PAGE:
Fatih Birol, executive director of the International Energy Agency said oil inventories would still rise by 15 million barrels a day in the second quarter even with output cuts of 10 million barrels a day, Reuters reported on April 3.
Citi expects Brent to average $17 a barrel in the current quarter and warned Moscow, Riyadh and Washington "cannot in the end stop prices from possibly falling below $10 before the end of April."
Plus, travel restrictions, border closures, lockdowns and economic disruption caused by 'social distancing' and other measures taken by governments globally to slow the spread of the virus will exact a heavy toll on oil demand and could even linger when the virus clears, clouding the prospects of a recovery.
"As for the second quarter or even the third, I don't see a V-shaped recovery for prices," said Anthony Grisanti, founder and president of GRZ Energy, who has over 30 years of experience in the futures industry.
"The longer people are shut in the more likely behaviour will change…I have a hard time seeing oil above $30-35 a barrel over the next 6 months."
Standard Chartered oil analysts Paul Horsnell and Emily Ashford said they expect "an element of persistent demand loss that will continue after the virus has passed, driven by permanent changes in air travel behavior and the demand implications of businesses unable to recover from the initial shock."
With demand at near-paralysis, oil and fuel tanks from Singapore to the Caribbean are close to brimming - stark evidence of the global glut.
Global oil storage is "rapidly filling – exceeding 70% and approaching operating max," said Steve Puckett, executive chairman of TRI-ZEN International, an energy consultancy.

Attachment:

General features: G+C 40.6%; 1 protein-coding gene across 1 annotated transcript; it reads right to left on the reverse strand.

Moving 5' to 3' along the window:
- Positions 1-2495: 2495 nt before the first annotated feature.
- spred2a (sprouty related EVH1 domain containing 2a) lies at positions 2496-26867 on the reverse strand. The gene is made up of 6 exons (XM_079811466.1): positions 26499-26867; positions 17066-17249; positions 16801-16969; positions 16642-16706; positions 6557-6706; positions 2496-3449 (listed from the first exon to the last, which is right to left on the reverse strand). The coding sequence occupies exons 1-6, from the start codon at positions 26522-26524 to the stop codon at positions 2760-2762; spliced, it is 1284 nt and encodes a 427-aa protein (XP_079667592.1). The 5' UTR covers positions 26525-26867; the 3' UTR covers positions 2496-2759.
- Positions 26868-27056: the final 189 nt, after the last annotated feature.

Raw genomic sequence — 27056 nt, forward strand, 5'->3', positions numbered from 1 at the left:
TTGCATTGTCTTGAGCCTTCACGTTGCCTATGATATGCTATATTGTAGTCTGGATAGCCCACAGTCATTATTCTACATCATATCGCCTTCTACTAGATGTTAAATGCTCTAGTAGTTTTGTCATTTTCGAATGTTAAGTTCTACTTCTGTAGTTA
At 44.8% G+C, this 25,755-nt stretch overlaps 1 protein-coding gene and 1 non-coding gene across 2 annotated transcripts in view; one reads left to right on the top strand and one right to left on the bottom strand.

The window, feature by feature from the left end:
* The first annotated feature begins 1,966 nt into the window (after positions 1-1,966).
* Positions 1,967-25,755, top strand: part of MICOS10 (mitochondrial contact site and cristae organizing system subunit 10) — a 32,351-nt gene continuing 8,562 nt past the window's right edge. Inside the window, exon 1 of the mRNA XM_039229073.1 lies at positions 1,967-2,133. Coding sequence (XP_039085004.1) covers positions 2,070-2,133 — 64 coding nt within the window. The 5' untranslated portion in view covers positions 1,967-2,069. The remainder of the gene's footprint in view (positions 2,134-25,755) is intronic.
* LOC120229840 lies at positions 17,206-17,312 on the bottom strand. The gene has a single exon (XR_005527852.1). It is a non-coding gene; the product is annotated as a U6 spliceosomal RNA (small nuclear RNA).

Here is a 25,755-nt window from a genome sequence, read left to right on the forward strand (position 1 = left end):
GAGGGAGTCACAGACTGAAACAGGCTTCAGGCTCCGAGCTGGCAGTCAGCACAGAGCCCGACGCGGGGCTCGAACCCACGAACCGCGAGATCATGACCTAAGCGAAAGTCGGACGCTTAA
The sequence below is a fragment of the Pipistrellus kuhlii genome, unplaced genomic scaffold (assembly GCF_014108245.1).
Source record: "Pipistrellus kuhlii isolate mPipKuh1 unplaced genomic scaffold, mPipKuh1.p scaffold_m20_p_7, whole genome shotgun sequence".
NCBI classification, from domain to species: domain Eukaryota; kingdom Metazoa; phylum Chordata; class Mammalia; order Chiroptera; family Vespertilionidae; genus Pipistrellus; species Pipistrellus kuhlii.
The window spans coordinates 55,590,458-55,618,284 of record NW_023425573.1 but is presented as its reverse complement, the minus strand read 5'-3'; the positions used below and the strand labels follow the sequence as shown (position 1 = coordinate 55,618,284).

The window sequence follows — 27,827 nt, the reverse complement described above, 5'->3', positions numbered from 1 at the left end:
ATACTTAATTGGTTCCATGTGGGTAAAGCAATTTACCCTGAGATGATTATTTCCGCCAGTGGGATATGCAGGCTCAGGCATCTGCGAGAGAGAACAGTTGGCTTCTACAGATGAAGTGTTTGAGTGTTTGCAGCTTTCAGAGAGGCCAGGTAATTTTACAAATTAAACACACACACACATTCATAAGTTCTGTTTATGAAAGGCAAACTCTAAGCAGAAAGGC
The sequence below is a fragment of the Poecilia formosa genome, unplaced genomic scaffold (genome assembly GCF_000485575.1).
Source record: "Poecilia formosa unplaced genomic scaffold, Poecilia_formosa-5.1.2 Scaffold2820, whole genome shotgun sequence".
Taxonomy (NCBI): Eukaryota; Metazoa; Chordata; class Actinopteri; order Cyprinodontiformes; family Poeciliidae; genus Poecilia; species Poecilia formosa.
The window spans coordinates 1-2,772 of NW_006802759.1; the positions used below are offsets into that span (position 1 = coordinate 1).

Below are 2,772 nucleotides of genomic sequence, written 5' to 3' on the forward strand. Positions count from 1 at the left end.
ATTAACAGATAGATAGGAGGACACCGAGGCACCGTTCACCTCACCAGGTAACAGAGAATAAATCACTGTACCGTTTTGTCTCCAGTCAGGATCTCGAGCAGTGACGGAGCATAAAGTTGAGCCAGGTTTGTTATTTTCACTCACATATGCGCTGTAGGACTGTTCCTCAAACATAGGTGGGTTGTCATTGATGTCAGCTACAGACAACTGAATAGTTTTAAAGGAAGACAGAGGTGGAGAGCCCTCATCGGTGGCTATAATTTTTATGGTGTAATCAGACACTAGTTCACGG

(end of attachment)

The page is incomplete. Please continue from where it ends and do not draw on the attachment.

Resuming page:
Citi's oil analysis team and JBC Energy's Johannes Benigni even warned of the risk of oil prices turning negative if benchmarks drop below zero, effectively meaning producers pay buyers to take the oil off their hands because they've run out of storage space.
"Theoretically, the unprecedented stock-build might mean negative oil prices in places, should the world or some regions run out of storage and if higher-cost production is stickier than thought," Citi analysts said.
Despite the bearish consensus, nine survey respondents held a more constructive view. Within that group, six forecasters expected Brent crude prices to stabilize around the mid-to-late twenties in the second quarter while one called for $30 a barrel.
Tony Nash, founder and chief economist at analytics firm Complete Intelligence, and independent energy economist Anas Alhajji topped the range at $42- and $44 a barrel, respectively.
U.S. shale producers, who need $50 to $55 a barrel crude oil to just break-even, are struggling to maintain operations in a depressed price environment. That's led to cutbacks in production and capital spending, job losses and bankruptcies across the U.S. shale industry and globally.
The oil market is underestimating such a shake out and its future impact on rebalancing the global oversupply, Alhajji said.
"Shut-ins are already taking place. Companies made major spending cuts and many will cut again."
Markets are also downplaying the extent of the post-virus rebound on oil demand, Alhajji and Nash claimed, though determining the endpoint to the pandemic is near-impossible.
"We expect initial excitement over demand in May as the West comes back online, then it falls slightly as expectations are moderated going into June," Complete Intelligence's Nash said.